Leveraging on youth action to promote sustainable waste management practices in Kisumu

July 12, 2022

Like many other urban cities, Kisumu is grappling with increasing waste generation, overflowing dumpsites, and pollution from uncontrolled discarding of waste. Globally, the ripple effect of environmental degradation is also being witnessed, posing dire risks for future generations’ quality of life. The need for immediate intervention is now.

The Complex Urban Systems for Sustainable Health (CUSSH) enrichment project is run by the African Population and Health Research Center (APHRC), University College London (UCL), County Government of Kisumu, and the Community Empowerment and Media Initiative in Kisumu. The project is leveraging youth action to promote sustainable urban waste management practices within communities in Kisumu.

In a recent two-day capacity strengthening workshop in Kisumu, 11 youth from four informal settlements, namely; Kondele, Obunga, Nyalenda, and Manyatta, were trained on essential journalism communication skills and social media.

 “The youth are a great conduit in relaying information to several actors within their community. By equipping and enhancing them with these skills, we will enable them to better collect, package, and disseminate sustainable urban waste management information within their communities,” said Bernard Okebe (CEMI-K) about the workshop’s objective.

The sessions were heavily anchored on social media platforms to report or document their stories as they are easily accessible. To date, 4.62 billion people use social media in their daily lives. Thanks to the ever-evolving technological innovations and inventions, it has become the best communication medium. The uses of social media remain vast. At a personal level, social media allows us to communicate with friends and family, be entertained, and develop new skills and interests. Social media also enables organizations to converse with their audience and gain feedback.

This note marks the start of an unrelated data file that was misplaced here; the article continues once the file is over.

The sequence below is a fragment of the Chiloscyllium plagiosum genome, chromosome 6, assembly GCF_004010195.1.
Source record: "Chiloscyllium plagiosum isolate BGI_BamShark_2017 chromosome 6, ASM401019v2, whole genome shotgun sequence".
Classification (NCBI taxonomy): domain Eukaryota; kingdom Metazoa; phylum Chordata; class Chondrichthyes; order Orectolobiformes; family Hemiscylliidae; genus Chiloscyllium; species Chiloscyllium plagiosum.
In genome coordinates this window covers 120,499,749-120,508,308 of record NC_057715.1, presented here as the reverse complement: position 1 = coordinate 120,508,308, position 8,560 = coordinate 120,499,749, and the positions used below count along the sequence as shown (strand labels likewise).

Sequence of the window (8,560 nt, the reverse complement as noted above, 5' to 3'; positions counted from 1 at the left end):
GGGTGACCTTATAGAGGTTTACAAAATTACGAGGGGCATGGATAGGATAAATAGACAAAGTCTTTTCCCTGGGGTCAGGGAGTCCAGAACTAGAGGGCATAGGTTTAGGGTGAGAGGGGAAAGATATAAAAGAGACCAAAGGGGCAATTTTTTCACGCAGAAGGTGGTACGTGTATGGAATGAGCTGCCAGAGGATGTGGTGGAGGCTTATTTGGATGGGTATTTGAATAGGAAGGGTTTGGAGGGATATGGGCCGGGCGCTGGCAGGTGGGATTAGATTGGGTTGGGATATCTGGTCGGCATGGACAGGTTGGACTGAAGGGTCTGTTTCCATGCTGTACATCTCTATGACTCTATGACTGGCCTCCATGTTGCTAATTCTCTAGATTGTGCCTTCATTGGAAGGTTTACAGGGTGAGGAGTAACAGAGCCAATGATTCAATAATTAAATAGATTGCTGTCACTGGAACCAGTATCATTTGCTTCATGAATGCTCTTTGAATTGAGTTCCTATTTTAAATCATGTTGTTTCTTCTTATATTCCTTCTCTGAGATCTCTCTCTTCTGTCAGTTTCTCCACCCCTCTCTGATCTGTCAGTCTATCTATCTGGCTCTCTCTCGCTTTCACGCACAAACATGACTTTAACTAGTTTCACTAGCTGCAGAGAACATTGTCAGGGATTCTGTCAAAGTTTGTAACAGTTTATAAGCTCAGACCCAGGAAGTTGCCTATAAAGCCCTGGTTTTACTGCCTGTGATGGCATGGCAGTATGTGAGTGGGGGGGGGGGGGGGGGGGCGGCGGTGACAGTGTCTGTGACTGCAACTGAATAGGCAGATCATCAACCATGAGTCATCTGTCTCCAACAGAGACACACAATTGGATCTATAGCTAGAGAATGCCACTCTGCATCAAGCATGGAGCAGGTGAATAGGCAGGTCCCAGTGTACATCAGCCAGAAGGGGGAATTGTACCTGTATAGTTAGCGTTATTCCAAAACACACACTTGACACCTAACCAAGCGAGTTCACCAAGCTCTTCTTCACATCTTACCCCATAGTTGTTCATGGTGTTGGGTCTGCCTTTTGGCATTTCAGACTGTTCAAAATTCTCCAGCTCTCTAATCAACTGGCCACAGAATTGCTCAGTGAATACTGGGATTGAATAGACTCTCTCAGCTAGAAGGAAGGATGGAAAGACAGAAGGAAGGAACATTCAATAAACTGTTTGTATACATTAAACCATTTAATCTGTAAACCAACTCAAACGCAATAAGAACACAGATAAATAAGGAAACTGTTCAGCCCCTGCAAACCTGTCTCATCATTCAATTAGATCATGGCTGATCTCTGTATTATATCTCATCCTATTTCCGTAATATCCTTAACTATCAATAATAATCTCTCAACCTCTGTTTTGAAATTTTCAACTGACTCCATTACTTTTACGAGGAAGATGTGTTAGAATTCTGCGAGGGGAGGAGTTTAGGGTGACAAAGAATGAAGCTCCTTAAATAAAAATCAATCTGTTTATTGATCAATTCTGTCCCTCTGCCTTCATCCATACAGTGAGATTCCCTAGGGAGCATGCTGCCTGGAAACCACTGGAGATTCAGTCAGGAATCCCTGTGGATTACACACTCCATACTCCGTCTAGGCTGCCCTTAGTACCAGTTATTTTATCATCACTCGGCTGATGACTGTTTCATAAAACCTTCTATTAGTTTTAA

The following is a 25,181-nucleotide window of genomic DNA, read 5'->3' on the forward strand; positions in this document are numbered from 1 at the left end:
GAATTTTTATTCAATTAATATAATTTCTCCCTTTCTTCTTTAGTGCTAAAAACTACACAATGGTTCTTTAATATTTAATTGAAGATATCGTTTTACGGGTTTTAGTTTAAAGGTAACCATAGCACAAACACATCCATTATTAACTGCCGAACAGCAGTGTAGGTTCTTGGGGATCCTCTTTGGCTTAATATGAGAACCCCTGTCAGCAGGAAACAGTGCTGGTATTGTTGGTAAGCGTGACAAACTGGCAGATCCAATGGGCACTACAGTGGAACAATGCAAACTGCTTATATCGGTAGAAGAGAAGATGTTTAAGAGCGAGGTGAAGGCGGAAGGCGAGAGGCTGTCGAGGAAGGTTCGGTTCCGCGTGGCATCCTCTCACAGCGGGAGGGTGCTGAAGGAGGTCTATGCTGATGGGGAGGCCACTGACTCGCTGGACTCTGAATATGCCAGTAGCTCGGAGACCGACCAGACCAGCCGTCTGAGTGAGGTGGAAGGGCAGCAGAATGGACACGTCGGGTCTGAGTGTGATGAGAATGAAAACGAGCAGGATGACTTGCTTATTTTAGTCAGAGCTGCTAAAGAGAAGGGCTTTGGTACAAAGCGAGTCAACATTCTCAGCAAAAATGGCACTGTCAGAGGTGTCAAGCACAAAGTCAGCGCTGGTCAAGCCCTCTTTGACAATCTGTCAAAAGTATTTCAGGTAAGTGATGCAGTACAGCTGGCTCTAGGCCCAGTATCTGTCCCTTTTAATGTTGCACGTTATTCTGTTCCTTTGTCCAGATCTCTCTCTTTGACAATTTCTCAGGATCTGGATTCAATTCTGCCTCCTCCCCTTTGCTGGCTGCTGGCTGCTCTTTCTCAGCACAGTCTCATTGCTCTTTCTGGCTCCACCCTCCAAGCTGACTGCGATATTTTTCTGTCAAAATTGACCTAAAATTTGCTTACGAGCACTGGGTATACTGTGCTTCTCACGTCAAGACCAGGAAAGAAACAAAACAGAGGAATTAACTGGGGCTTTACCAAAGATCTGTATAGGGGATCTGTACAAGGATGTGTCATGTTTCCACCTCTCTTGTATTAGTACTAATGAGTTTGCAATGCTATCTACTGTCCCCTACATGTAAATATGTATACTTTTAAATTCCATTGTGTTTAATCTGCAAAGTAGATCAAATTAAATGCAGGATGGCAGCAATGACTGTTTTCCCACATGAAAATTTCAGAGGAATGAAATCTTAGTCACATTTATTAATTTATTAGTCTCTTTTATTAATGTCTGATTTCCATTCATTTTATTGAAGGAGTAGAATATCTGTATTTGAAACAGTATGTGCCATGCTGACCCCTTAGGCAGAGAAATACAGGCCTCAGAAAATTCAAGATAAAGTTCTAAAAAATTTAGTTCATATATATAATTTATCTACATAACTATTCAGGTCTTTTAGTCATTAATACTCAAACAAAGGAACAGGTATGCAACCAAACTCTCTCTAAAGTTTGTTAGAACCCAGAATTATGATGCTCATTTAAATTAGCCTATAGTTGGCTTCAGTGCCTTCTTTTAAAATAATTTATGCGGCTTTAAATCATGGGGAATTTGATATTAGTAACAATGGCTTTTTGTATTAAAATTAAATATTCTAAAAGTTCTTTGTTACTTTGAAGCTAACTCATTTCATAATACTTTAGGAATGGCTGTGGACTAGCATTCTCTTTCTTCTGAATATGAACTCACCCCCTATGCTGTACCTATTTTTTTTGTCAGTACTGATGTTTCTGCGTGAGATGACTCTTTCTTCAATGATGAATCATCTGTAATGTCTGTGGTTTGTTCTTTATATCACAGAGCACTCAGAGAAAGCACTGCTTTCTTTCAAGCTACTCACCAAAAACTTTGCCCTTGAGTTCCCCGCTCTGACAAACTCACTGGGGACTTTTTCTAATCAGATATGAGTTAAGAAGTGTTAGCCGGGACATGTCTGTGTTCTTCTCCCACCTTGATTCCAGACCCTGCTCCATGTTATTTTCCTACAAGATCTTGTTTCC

Ambia Musa – in purple, facilitating a group discussion session with the youth at the workshop.

“The youth have a lot to offer on waste management, especially with the emergence of social media. One youth can mobilize thousands with just a click from their phone,” says Ambia Musa, a Kisumu-based journalist working with Peace FM, a faith-based community radio station. During the workshop, she facilitated a session on how to source stories on waste management. Musa walked the youth champions through the process of identifying newsworthy content and news story writing. This training session highlights the mentorship relationship between experienced journalists and the youth champions they support to tell stories in their locales.

Allan Musumba, Communication Officer (APHRC), facilitated a session on networking and advocacy. He laid out the various types of advocacy and the necessary skills to advocate for a particular cause, in this case, solid waste management. Damaris Sika, an early childhood teacher, spoke about why she got involved in the workshop, “In my area, Nyalenda, proper waste disposal is a great challenge. Waste is often disposed of carelessly along the road or on footpaths making it hard to navigate, especially on rainy days.” Sika believes in advocating for better waste management practices to help reduce potential health risks to the residents in her area. She also mentioned she teaches her students about good waste management practices. “When I teach a child, s/he will grow knowing that this is what needs to be done.”

On the final day, Matilda Mbwenywa, a reporter for the Standard newspaper, facilitated a session on networking with journalists. She underscored the need to capture readers’ interest with good storytelling. The youth came up with stories that featured the rampant waste management cases in their area. They then presented each story as she reviewed them. She also emphasized the need to broaden their networks with journalists.

Mactilda Mbwenywa’s session on good storytelling.

At the end of the workshop, the youth affirmed their interest in ensuring a cleaner and healthier community. 

“Through the workshop, I will be able to advocate more on proper waste management within my community,” said Calvin Lucas, one of the youth champions in attendance. “I hope to put the skills I have learned to practice to ensure a better environment for my community.”